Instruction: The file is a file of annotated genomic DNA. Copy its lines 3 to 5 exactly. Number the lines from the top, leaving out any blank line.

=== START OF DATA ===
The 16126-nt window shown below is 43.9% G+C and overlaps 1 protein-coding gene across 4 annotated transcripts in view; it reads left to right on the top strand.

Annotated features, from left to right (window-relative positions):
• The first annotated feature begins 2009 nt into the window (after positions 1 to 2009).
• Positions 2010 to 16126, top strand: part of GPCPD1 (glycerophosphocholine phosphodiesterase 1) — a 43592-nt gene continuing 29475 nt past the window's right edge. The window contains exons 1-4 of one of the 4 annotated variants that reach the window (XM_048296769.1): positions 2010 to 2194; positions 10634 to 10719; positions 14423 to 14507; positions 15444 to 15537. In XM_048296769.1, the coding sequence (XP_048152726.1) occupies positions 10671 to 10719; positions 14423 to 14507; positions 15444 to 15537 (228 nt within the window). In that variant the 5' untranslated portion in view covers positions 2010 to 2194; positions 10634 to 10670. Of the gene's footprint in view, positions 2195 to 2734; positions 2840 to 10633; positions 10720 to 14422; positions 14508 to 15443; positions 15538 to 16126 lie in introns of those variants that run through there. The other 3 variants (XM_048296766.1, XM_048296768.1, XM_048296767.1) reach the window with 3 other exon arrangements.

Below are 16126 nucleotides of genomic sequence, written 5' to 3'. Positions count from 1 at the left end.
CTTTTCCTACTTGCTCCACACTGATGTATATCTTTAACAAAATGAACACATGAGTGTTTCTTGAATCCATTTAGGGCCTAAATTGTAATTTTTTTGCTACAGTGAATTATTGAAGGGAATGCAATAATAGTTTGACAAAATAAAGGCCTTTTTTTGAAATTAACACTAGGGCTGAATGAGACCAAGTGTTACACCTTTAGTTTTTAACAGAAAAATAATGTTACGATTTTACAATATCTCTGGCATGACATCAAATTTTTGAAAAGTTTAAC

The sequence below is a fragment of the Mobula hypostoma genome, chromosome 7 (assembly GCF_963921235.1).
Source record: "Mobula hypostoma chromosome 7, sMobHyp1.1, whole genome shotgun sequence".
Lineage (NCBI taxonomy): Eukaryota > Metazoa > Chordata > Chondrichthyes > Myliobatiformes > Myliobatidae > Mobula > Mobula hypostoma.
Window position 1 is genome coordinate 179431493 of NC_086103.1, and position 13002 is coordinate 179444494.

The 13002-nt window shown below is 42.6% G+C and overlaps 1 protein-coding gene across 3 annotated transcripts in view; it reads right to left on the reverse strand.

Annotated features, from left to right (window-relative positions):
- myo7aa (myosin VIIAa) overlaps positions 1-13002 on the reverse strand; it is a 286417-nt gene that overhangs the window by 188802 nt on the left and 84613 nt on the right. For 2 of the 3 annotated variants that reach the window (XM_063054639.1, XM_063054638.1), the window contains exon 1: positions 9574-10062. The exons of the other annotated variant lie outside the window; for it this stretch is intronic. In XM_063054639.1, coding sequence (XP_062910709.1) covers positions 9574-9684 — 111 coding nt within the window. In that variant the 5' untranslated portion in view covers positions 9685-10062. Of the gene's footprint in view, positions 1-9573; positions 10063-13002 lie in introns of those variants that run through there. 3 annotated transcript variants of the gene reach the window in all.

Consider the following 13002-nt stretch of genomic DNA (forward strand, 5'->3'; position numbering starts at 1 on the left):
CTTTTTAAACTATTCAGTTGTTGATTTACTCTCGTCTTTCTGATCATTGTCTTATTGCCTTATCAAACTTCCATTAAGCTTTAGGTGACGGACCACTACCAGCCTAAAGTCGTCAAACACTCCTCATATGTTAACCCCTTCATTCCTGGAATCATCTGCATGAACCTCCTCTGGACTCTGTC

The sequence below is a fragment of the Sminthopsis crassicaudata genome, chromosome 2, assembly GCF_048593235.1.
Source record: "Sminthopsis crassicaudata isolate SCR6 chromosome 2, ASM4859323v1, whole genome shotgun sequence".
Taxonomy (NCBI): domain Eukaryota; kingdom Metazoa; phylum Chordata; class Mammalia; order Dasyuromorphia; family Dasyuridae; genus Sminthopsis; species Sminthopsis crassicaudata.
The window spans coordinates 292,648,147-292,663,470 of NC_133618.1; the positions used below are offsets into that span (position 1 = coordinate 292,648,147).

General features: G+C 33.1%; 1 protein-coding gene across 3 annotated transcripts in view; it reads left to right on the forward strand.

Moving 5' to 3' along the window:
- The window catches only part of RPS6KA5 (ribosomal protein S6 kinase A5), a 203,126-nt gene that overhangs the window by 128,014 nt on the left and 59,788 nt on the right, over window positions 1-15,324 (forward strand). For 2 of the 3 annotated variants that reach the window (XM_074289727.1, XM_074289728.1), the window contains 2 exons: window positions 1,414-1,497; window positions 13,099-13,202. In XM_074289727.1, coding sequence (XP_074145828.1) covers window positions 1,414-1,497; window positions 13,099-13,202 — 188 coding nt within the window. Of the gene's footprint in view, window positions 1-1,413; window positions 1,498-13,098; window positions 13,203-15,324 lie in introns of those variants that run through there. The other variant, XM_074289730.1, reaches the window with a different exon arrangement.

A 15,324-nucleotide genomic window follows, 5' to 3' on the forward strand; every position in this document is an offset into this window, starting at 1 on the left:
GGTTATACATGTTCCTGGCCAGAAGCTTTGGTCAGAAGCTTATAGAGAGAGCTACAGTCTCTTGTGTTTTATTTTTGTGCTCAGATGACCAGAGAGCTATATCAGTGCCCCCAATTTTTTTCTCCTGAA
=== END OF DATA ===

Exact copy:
• The first annotated feature begins 2009 nt into the window (after positions 1 to 2009).
• Positions 2010 to 16126, top strand: part of GPCPD1 (glycerophosphocholine phosphodiesterase 1) — a 43592-nt gene continuing 29475 nt past the window's right edge. The window contains exons 1-4 of one of the 4 annotated variants that reach the window (XM_048296769.1): positions 2010 to 2194; positions 10634 to 10719; positions 14423 to 14507; positions 15444 to 15537. In XM_048296769.1, the coding sequence (XP_048152726.1) occupies positions 10671 to 10719; positions 14423 to 14507; positions 15444 to 15537 (228 nt within the window). In that variant the 5' untranslated portion in view covers positions 2010 to 2194; positions 10634 to 10670. Of the gene's footprint in view, positions 2195 to 2734; positions 2840 to 10633; positions 10720 to 14422; positions 14508 to 15443; positions 15538 to 16126 lie in introns of those variants that run through there. The other 3 variants (XM_048296766.1, XM_048296768.1, XM_048296767.1) reach the window with 3 other exon arrangements.

Below are 16126 nucleotides of genomic sequence, written 5' to 3'. Positions count from 1 at the left end.